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By Hamish Armstrong (Senior Communications Officer), Published

The rising price of gas has caused widespread concern across the country over how many consumers will afford to heat their homes this winter. The hike in costs has also seen many providers go under as the costs of supplying fuel becomes overbearing.

Professor Michael Tamvakis, Professor of Commodity Economics and Finance at Bayes Business School (formerly Cass), comments on the causes of this rise and what can be done to alleviate the situation to return to a sustainable model for both companies and customers.

“The UK generates between 35 and 40 per cent of its energy demand from wind turbines,” Professor Tamvakis said.

“Despite this, gas (CCGT) still accounts for a large proportion of electrical generation, and has had to fill a void left by the effective shutdown of coal and the slow progress in replacing or expanding nuclear.

“As such, it is very useful at mitigating wind generation volatility but it can also be expensive, particularly since the UK is a net gas importer. Recent months have not seen the usual levels of wind, which have increased dependence on other, costlier, energy sources.

“The price also isn’t helped by Russia refilling stocks ‘less energetically’, possibly with a view to leveraging a dominant position in opening up gas flow through the controversial Nord Stream 2. This squeeze in supply, as well as increased demand in Asian economies both in terms of electricity generation and industrial processes has contributed to the rises in gas prices.

“Furthermore, high oil prices in the Far East have led to higher gas prices because gas is priced on an oil-indexed basis in that market.

“The UK largely relies on Norway for its gas imports via pipeline, but in 2020 15 per cent of UK imports were from Russia, 17 per cent from Qatar and 11 per cent from the Americas. There is no shortage of gas import options, especially as the UK is open to more flexible imports in the form of Liquefied Natural Gas (LNG), but it still can’t avoid world market prices.”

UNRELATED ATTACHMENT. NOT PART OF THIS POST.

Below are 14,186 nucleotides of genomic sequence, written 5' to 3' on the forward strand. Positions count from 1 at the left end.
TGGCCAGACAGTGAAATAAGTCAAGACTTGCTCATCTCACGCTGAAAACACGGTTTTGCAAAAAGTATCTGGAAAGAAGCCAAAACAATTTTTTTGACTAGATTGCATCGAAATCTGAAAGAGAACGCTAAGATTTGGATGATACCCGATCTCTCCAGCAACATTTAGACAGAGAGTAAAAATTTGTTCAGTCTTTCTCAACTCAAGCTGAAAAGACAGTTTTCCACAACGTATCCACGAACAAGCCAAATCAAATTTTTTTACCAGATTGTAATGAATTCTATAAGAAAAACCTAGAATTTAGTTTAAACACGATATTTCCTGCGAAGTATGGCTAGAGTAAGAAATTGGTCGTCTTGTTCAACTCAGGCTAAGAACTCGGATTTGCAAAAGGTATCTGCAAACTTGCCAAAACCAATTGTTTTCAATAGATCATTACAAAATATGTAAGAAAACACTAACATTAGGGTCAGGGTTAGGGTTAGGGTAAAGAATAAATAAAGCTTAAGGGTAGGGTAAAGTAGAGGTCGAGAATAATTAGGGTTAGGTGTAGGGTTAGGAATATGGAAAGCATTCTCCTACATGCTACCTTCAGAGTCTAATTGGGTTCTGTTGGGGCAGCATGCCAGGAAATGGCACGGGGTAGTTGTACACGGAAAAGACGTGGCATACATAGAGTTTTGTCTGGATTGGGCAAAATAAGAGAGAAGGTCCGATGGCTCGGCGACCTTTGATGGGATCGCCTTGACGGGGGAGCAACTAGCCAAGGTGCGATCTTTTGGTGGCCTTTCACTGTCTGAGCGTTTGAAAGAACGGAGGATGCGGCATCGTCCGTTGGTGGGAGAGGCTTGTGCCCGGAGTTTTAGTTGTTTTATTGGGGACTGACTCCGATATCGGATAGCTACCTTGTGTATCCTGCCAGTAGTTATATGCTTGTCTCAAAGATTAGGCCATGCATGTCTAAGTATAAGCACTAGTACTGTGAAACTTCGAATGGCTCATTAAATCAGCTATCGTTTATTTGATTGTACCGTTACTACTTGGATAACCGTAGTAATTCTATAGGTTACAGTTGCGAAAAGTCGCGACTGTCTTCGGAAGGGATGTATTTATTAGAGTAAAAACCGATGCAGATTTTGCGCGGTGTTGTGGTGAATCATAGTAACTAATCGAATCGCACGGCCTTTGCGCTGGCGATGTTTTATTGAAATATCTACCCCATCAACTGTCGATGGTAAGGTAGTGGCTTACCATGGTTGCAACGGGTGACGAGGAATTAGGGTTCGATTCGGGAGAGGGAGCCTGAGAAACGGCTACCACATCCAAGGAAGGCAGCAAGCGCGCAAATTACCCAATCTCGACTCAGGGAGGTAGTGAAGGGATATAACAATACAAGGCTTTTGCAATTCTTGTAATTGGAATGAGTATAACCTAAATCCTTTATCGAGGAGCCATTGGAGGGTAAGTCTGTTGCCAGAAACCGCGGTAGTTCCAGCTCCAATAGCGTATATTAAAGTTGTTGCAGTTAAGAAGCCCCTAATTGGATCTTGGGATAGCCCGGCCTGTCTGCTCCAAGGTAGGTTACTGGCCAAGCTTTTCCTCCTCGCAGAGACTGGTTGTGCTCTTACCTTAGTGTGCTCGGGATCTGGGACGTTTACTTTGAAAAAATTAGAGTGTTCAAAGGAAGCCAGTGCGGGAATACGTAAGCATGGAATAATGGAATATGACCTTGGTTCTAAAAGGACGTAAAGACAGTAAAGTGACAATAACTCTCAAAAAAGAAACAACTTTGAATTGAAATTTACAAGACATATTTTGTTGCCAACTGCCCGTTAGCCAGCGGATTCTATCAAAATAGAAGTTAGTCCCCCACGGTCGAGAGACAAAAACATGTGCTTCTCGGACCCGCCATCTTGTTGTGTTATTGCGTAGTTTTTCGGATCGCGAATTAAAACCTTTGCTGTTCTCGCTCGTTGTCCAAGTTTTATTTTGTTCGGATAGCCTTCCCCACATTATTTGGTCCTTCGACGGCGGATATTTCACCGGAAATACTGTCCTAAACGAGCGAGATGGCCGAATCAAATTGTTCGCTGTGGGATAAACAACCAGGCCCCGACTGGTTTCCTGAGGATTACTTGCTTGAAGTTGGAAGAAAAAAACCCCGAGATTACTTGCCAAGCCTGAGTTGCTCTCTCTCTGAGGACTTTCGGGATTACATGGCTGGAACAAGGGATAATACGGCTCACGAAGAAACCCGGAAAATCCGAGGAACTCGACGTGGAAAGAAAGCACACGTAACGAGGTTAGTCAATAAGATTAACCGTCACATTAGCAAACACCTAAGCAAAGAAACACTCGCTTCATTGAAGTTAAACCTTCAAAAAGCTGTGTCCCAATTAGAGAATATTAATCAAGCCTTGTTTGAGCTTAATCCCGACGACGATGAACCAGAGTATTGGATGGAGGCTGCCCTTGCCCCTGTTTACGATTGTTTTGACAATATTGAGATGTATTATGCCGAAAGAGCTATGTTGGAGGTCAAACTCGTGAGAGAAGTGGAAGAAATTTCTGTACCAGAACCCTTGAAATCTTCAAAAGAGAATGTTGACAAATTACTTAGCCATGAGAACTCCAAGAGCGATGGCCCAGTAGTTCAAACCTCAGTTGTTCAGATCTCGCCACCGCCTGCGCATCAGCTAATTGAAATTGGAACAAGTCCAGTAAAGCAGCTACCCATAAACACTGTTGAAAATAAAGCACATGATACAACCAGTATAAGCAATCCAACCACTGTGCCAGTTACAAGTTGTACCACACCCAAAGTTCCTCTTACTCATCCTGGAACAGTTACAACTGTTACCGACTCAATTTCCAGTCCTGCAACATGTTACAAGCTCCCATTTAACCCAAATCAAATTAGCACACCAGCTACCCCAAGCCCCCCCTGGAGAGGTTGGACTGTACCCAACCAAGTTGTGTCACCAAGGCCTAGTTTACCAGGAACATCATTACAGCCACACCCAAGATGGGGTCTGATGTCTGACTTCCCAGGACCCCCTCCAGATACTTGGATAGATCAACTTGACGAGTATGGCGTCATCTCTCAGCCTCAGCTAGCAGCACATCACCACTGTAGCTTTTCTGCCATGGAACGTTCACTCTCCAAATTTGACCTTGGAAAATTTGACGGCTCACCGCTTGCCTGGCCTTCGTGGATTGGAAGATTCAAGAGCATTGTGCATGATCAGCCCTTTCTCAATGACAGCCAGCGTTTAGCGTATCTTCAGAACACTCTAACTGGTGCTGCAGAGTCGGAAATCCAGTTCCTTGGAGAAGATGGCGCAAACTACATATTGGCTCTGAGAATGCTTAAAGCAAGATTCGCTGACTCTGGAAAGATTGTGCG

With gas providers struggling for supply amidst the need to provide competitive pricing, there are fears that it could be left to just a handful of suppliers to power the UK’s homes and businesses this winter. Professor Tamvakis says companies should be looking at financial instruments to protect themselves against the worst-case scenario, but there are limits on what the Government can provide.

“The gas pricing system in the UK and most of the EU is determined by market forces, so it is difficult to provide a concrete long-term solution to the problem,” Professor Tamvakis continued.

“The Government could impose a cap on how much gas companies can raise customer bills, but this would ultimately be detrimental to the profitability of the gas industry and is not sustainable. If the Government chooses to protect consumers in the short run, it may be forced to bail out gas companies in the longer run.

“Companies can protect themselves using market instruments such as derivatives – most already do. For the next three to six months and possibly up to two years, I expect most gas companies will have done this and are already offering fixed price contracts to consumers.

“With the petrol supply shortage, we have seen the Government suspend competition laws to allow coordination in delivery – we might see the same sort of thing with gas before too long.

“Overall, I do not foresee a new era of permanently higher prices although the situation could become worse before it gets better. More gas will be required to heat homes during colder and darker months, resulting in higher costs for industries which use gas as a fuel for chemicals and electricity generation.

“In the longer term we also need to seriously consider our use of nuclear. If we want to reduce emissions and still have reliable baseload capacity, we need nuclear energy.

“Oil prices are driven by rather different demand and supply fundamentals and it is really oil prices which drive gas prices, at least in some parts of the world. The more expensive gas is, the more likely electricity generators are to switch from gas to coal-fired generation to control costs. The more coal is then in demand, the higher its own price will rise. Coal burning is by far the ‘dirtiest’ generation of electricity, so this is not a desirable outcome.”

Professor Tamvakis also has a word of advice for consumers.

“People need to be sensible and time their use of energy,” he said.

“Insulate your house if you can, and use daylight as much as possible. Also look carefully at and consider fixed price electricity and gas contracts – but enter these cautiously at this time as prices could be higher in the current situation and you will end up paying more over the long term.”

All quotes can be attributed to Professor Michael Tamvakis, Professor of Commodity Economics and Finance at Bayes Business School (formerly Cass).

On Monday 6th September, the Business School (formerly Cass) became Bayes Business School. Read more about the reasons behind the name change and the actions being taken to improve inclusion and diversity and widen participation